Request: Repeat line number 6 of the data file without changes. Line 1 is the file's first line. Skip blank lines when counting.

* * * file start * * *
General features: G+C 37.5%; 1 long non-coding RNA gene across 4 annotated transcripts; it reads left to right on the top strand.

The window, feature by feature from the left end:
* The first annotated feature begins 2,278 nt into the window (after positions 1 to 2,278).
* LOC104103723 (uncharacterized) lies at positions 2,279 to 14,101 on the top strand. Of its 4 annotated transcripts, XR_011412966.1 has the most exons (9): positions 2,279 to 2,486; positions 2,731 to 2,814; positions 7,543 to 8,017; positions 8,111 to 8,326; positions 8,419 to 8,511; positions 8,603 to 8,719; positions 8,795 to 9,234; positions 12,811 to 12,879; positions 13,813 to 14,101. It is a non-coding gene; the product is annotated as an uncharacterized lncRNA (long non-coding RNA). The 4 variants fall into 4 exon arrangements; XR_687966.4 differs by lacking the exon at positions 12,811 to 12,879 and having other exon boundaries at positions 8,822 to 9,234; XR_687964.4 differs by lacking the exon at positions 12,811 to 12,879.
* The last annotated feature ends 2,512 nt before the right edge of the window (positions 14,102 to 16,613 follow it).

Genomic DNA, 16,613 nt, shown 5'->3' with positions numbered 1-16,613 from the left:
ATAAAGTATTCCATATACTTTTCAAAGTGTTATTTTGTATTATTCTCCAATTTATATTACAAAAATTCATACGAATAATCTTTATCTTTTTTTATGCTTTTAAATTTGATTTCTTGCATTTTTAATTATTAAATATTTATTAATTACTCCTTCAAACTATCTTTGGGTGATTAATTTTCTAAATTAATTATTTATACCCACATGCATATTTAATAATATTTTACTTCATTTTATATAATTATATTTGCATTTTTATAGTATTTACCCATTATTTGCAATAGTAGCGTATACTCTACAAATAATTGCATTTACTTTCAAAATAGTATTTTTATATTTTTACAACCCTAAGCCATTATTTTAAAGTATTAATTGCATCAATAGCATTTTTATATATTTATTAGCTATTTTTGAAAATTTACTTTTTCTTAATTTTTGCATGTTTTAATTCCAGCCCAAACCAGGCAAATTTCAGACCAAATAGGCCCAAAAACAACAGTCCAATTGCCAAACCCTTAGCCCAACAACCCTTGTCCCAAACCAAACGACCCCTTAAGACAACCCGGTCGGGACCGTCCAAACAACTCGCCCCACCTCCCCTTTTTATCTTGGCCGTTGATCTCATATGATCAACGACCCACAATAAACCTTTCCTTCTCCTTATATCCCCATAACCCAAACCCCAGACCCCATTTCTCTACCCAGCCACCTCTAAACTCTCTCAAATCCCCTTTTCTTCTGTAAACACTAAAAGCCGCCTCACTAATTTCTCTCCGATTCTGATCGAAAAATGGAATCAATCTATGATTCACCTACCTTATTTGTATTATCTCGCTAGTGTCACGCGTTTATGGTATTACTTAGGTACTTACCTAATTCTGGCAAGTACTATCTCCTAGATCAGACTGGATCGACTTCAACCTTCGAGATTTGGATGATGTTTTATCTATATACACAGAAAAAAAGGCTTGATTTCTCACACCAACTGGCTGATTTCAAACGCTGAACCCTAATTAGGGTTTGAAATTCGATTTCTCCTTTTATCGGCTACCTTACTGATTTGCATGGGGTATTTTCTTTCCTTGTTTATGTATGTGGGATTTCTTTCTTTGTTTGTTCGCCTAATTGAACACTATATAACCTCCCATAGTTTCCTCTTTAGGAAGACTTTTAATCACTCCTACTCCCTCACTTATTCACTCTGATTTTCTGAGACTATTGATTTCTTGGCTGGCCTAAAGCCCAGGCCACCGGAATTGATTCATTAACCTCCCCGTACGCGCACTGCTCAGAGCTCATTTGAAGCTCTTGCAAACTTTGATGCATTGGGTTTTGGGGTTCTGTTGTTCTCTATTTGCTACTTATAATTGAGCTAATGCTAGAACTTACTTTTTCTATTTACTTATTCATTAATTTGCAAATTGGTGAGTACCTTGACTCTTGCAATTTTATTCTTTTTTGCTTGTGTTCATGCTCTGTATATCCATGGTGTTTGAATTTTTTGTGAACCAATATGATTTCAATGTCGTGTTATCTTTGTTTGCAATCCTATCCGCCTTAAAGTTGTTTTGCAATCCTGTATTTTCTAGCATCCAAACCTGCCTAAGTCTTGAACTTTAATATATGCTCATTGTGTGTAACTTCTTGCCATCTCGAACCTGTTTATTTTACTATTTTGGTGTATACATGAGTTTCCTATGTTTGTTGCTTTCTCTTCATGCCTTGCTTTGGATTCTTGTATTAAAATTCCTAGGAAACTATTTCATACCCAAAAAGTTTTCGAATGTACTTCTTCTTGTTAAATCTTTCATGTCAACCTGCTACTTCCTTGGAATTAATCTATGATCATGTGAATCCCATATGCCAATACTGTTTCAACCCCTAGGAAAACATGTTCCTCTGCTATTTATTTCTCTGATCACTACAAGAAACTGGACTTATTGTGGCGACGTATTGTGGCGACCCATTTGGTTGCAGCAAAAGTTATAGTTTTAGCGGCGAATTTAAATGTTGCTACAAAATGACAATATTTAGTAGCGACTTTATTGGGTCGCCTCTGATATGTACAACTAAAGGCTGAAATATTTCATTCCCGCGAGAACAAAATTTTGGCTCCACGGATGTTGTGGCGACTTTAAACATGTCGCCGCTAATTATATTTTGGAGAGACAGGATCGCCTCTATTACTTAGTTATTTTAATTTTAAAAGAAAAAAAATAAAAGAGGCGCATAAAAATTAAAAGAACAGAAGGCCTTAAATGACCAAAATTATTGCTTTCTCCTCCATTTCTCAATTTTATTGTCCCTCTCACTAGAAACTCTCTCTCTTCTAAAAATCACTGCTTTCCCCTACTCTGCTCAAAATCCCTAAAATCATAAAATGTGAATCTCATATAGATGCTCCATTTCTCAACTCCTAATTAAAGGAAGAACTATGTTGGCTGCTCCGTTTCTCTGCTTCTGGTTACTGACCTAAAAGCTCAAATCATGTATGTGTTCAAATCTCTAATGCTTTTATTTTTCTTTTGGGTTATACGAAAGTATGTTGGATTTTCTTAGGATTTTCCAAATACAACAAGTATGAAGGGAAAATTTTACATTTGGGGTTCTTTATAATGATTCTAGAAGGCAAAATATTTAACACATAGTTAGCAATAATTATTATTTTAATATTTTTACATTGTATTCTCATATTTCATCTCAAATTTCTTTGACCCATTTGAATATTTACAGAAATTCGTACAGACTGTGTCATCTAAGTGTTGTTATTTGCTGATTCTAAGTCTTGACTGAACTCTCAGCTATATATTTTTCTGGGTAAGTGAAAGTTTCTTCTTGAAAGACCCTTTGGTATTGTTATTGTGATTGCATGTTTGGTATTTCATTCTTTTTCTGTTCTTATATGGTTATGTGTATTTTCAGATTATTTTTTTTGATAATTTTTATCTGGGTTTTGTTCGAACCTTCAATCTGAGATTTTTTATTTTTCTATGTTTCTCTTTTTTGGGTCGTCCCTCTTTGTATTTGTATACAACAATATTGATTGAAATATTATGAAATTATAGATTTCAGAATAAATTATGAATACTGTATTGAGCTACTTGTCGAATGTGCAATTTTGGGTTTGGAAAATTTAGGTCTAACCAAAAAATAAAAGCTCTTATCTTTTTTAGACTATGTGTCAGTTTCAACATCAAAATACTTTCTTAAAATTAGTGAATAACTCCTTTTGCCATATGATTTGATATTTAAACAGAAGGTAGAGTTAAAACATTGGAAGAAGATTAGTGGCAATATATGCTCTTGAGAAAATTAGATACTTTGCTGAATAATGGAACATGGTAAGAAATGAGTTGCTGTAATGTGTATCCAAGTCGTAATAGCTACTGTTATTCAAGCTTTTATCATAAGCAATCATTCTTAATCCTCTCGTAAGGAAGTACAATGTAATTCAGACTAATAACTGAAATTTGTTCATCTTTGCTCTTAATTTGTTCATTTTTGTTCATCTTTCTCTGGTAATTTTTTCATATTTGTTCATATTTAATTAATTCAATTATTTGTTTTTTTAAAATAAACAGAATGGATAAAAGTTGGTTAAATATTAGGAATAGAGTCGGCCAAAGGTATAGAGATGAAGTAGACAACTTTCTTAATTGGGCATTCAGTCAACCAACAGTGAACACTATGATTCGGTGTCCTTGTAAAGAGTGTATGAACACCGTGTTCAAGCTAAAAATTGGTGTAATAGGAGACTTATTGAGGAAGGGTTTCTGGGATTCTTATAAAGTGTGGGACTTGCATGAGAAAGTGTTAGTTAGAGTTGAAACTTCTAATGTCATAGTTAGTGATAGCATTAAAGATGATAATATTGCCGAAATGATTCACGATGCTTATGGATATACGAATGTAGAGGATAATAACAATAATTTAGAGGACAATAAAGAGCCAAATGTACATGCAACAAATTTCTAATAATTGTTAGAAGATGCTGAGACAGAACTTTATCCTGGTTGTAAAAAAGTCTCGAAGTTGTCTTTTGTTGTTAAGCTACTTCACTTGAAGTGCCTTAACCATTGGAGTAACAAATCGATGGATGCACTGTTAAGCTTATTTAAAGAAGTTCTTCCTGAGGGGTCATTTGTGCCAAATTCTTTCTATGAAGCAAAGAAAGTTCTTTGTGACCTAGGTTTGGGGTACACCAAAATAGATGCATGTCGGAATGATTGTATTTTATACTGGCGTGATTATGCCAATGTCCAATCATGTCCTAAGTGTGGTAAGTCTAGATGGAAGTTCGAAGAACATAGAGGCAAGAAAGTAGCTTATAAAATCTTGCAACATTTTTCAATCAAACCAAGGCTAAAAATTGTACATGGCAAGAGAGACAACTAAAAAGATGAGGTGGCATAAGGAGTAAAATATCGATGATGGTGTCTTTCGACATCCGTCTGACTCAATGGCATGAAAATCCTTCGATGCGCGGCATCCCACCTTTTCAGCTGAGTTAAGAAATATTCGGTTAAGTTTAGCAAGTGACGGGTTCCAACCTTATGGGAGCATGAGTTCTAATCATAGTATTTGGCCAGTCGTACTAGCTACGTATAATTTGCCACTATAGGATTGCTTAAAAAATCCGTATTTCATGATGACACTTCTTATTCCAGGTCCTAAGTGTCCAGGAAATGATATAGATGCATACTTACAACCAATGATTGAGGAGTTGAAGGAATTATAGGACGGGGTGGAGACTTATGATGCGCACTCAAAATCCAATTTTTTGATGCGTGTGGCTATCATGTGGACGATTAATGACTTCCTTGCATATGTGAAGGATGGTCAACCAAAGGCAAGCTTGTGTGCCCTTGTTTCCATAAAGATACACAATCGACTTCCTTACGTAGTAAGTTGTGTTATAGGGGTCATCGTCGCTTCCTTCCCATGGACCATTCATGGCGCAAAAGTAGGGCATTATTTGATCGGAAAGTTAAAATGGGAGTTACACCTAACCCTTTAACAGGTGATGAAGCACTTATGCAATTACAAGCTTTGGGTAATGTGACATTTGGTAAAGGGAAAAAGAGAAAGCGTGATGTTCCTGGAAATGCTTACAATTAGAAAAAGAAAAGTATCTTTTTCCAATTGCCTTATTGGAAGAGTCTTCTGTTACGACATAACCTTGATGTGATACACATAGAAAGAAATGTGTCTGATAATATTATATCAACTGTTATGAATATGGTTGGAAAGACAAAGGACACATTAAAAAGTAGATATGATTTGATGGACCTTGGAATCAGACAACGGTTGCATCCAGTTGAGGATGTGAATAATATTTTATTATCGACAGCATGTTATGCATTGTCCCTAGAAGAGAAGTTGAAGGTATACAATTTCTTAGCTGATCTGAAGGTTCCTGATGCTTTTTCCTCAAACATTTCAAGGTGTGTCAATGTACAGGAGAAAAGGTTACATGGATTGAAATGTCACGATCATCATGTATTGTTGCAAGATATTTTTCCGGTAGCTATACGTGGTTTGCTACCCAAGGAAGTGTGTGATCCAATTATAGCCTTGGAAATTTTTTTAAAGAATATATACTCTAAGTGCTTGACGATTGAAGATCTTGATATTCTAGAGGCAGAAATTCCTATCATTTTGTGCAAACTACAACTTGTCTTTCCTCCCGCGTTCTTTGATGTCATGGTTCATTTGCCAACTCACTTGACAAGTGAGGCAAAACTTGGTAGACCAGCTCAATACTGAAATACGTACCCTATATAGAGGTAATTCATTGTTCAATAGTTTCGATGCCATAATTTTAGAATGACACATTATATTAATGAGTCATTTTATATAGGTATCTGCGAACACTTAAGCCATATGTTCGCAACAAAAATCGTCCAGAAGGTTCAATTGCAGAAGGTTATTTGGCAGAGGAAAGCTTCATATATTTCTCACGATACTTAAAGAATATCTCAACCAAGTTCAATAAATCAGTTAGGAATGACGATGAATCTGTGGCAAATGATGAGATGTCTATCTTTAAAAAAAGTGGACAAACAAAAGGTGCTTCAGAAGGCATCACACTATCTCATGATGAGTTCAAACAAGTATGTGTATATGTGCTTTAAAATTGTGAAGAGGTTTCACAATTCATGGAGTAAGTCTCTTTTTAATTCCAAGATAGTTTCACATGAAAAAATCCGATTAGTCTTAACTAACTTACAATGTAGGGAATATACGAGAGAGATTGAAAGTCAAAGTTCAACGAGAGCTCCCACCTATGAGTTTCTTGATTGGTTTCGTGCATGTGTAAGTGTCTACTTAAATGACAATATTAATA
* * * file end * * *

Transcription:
Genomic DNA, 16,613 nt, shown 5'->3' with positions numbered 1-16,613 from the left: